The Exorcist

Warner Bros Poster

I was much more frightened by the Omen than The Exorcist. But that’s because I had seen it parodied so many times by the time I saw it by the early 80s that the sheer terror was bypassed. Of course, my loss does not take away from the film’s greatness, and it's place as the first of many exorcism movies to come. The actual story began when 14 year old Ronald Hunkeler was introduced to a Ouija Board by his Aunt Tillie, and after she died, Ronald was soon paid a visit. Angry voices were suddenly coming from the boy’s room and furniture was moving across the floor. Frequent scratch marks across his body prompted a trip to St. Louis in hopes that the apparition would get lost in transit. The devil simply went along for the ride, and no change meant it was time to get down with God. According to Father Bishop’s introduction, Ronald was lying on his bed perfectly still, and the bed shook underneath him. As the telekinesis continued, a second priest was enlisted to put on the stops and stomach the onslaught of demonic insults. After five days, the Devil finally took his leave on Easter Sunday, and 24 years later, William Peter Blatty would turn the world on its head. And in more ways than one. Exorcists have been up drastically ever since, and shows that there’s no such thing as bad publicity - even if you’re the Devil.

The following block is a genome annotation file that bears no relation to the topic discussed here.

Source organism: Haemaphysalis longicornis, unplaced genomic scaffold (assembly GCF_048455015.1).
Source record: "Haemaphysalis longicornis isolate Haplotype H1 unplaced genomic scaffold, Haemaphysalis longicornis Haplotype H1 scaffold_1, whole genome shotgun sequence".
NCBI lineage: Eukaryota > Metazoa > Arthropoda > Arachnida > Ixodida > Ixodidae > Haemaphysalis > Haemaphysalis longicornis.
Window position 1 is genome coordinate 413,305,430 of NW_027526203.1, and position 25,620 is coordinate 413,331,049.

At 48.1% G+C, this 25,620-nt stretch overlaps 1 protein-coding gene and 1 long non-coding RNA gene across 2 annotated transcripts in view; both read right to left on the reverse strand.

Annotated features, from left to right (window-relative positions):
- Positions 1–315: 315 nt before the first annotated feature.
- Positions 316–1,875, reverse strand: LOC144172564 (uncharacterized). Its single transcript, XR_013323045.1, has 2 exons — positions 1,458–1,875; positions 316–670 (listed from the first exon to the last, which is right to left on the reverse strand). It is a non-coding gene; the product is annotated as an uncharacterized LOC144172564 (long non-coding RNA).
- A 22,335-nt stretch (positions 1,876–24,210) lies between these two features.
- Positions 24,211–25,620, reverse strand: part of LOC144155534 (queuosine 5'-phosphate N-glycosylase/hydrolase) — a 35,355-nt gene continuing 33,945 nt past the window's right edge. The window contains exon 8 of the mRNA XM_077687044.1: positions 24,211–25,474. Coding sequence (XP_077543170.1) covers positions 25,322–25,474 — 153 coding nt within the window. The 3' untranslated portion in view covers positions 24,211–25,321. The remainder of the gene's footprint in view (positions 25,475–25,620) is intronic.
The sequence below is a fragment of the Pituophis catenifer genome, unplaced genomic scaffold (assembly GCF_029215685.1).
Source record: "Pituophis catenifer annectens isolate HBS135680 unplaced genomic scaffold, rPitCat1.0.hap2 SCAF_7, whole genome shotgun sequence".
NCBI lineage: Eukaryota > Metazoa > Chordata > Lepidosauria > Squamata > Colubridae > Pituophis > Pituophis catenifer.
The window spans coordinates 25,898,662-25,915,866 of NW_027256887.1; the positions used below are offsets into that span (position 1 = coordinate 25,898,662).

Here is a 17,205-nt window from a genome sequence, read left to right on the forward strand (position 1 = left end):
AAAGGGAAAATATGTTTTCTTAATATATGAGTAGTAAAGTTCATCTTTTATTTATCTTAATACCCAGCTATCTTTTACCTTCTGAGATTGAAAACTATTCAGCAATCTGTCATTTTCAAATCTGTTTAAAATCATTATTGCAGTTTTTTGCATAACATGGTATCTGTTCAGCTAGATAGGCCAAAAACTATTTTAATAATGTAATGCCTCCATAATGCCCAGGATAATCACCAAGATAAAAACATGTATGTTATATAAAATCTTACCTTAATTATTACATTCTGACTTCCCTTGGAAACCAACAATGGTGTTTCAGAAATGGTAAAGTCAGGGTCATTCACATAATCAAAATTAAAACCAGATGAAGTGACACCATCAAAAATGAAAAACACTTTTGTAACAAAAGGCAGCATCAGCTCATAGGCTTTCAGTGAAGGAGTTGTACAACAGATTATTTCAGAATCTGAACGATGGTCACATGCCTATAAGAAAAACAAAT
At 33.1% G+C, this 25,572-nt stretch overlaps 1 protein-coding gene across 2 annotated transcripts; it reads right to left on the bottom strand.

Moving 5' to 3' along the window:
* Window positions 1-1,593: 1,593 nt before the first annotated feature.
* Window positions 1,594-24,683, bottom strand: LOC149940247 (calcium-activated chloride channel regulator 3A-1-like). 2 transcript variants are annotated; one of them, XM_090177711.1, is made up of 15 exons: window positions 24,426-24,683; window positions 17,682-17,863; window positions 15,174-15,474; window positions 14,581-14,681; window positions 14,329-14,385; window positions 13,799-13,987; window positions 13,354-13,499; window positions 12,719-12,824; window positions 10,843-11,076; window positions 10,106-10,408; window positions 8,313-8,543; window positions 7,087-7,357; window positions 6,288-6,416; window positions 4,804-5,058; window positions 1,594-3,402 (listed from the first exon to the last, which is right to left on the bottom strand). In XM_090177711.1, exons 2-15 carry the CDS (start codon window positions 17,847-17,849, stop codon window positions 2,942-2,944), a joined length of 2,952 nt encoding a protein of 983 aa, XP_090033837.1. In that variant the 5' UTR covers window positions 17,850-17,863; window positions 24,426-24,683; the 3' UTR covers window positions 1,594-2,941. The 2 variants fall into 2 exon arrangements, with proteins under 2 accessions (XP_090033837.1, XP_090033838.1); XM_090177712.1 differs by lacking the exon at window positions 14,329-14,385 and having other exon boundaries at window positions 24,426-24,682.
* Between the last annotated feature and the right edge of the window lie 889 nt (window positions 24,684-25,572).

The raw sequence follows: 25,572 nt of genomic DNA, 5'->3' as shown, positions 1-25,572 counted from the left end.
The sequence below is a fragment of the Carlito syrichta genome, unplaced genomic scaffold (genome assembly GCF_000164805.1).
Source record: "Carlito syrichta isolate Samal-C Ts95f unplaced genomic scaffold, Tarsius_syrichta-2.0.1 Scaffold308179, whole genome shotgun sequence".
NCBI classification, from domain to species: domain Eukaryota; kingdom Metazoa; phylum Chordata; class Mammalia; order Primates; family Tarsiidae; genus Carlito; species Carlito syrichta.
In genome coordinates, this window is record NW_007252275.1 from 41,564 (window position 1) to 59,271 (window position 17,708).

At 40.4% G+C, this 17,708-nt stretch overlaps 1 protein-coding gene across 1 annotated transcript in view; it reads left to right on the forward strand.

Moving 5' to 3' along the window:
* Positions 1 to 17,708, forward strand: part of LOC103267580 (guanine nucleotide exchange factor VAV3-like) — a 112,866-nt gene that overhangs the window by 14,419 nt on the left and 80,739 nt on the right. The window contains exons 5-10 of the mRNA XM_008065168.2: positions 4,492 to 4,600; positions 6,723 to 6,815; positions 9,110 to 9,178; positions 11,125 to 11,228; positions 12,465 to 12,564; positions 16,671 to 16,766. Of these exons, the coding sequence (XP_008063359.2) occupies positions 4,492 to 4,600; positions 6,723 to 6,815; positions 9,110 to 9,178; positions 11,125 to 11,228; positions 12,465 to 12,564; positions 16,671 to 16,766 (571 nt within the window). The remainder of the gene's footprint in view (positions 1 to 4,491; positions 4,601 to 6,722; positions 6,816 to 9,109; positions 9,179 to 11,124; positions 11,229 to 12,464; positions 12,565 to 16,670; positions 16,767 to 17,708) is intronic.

Jaws

Universal Pictures Poster

In the summer of 1975, you couldn’t find an American who had not seen Jaws, and this one decided the ocean was a swirl of Sharknado to avoid at all costs. In actuality, I might have reserved that fear for creeks, rivers and lakes because that’s where the inspiration for the book came from. The real rogue one began it's territoriality on July 1, 1916 by fatally wounding Charles Vansant off the coast of Beach Haven, NJ. Before plucking a bellhop at Spring Lake, he or she then took their appetite up the estuary and finished off a few more at Matawan Creek. Downstream, the two week frenzy finally ended on an up note as Joseph Dunn survived his July 12 attack - the shark was not so lucky. A Great White was caught in Raritan Bay on the 14th, and the 15 pounds of human flesh and bone found inside closed the case. That was until Peter Benchley opened it and had us all keeping our toes in the sand. But as it turns out, the worldwide slaughter of sharks that resulted, still has the predators asking, when will it be safe to have the humans come back in the water. 

A Nightmare on Elm Street

New Line Cinema Poster